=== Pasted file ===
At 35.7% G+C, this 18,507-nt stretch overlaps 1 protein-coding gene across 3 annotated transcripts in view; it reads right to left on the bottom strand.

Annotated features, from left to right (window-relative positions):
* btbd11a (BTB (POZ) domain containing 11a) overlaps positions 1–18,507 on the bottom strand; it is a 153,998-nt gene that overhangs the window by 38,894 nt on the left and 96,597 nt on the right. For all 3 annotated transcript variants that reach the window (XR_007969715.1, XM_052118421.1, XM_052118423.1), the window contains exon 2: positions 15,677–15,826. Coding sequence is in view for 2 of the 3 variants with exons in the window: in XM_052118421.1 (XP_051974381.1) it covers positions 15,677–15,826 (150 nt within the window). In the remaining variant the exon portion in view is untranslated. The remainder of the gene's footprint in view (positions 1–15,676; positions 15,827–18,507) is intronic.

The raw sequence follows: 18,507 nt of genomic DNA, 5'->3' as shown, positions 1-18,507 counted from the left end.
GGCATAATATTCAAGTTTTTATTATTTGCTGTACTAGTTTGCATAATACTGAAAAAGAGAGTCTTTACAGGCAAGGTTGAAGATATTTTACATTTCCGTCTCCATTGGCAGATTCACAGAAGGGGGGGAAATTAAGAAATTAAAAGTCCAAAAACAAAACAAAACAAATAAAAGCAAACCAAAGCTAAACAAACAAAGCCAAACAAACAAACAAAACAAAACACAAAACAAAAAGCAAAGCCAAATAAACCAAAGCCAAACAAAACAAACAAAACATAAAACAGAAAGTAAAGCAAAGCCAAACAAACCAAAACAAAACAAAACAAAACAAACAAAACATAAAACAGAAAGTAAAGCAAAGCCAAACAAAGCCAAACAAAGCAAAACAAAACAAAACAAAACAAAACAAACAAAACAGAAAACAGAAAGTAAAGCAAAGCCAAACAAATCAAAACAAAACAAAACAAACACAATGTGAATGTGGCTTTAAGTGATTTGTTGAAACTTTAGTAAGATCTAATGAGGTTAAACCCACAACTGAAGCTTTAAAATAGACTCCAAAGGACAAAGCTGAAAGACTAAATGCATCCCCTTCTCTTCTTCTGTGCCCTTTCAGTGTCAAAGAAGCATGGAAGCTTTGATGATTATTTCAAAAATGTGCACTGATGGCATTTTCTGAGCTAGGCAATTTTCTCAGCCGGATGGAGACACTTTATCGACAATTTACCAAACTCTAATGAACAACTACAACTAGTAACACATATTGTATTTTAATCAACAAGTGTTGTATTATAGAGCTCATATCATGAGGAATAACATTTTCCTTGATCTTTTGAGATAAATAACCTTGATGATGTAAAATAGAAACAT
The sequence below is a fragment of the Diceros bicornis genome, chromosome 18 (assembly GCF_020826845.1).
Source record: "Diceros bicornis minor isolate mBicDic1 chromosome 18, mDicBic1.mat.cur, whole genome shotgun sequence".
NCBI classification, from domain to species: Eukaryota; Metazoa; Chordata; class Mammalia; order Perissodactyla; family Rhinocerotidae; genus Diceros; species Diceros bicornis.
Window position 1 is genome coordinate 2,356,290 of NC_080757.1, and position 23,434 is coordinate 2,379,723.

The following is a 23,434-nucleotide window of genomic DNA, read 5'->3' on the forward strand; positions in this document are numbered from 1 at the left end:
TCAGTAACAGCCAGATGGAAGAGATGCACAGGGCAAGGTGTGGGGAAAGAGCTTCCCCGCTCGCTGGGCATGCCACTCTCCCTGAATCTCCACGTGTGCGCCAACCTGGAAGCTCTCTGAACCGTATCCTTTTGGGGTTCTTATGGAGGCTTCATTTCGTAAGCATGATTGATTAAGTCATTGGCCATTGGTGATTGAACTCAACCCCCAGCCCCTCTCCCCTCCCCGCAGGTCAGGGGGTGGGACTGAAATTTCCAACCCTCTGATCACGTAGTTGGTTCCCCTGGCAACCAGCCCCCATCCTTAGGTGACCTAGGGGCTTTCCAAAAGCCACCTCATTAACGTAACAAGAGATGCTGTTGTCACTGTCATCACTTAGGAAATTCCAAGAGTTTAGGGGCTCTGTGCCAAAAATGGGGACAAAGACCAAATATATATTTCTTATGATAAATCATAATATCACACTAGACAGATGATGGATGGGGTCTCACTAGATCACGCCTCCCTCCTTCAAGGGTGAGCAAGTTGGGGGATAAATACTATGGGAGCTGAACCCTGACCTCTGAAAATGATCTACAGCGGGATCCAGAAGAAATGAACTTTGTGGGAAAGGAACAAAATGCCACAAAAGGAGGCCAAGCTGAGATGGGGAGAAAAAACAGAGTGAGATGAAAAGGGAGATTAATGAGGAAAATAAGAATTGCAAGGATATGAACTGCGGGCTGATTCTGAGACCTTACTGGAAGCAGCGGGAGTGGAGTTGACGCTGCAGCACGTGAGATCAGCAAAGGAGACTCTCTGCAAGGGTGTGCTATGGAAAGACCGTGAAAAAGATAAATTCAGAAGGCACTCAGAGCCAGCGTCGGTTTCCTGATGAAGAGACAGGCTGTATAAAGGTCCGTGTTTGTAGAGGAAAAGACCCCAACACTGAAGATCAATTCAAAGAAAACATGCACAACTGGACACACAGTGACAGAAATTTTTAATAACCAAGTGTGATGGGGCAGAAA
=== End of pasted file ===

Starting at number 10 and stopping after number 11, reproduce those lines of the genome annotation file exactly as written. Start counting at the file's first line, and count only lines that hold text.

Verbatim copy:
The following is a 23,434-nucleotide window of genomic DNA, read 5'->3' on the forward strand; positions in this document are numbered from 1 at the left end:
TCAGTAACAGCCAGATGGAAGAGATGCACAGGGCAAGGTGTGGGGAAAGAGCTTCCCCGCTCGCTGGGCATGCCACTCTCCCTGAATCTCCACGTGTGCGCCAACCTGGAAGCTCTCTGAACCGTATCCTTTTGGGGTTCTTATGGAGGCTTCATTTCGTAAGCATGATTGATTAAGTCATTGGCCATTGGTGATTGAACTCAACCCCCAGCCCCTCTCCCCTCCCCGCAGGTCAGGGGGTGGGACTGAAATTTCCAACCCTCTGATCACGTAGTTGGTTCCCCTGGCAACCAGCCCCCATCCTTAGGTGACCTAGGGGCTTTCCAAAAGCCACCTCATTAACGTAACAAGAGATGCTGTTGTCACTGTCATCACTTAGGAAATTCCAAGAGTTTAGGGGCTCTGTGCCAAAAATGGGGACAAAGACCAAATATATATTTCTTATGATAAATCATAATATCACACTAGACAGATGATGGATGGGGTCTCACTAGATCACGCCTCCCTCCTTCAAGGGTGAGCAAGTTGGGGGATAAATACTATGGGAGCTGAACCCTGACCTCTGAAAATGATCTACAGCGGGATCCAGAAGAAATGAACTTTGTGGGAAAGGAACAAAATGCCACAAAAGGAGGCCAAGCTGAGATGGGGAGAAAAAACAGAGTGAGATGAAAAGGGAGATTAATGAGGAAAATAAGAATTGCAAGGATATGAACTGCGGGCTGATTCTGAGACCTTACTGGAAGCAGCGGGAGTGGAGTTGACGCTGCAGCACGTGAGATCAGCAAAGGAGACTCTCTGCAAGGGTGTGCTATGGAAAGACCGTGAAAAAGATAAATTCAGAAGGCACTCAGAGCCAGCGTCGGTTTCCTGATGAAGAGACAGGCTGTATAAAGGTCCGTGTTTGTAGAGGAAAAGACCCCAACACTGAAGATCAATTCAAAGAAAACATGCACAACTGGACACACAGTGACAGAAATTTTTAATAACCAAGTGTGATGGGGCAGAAA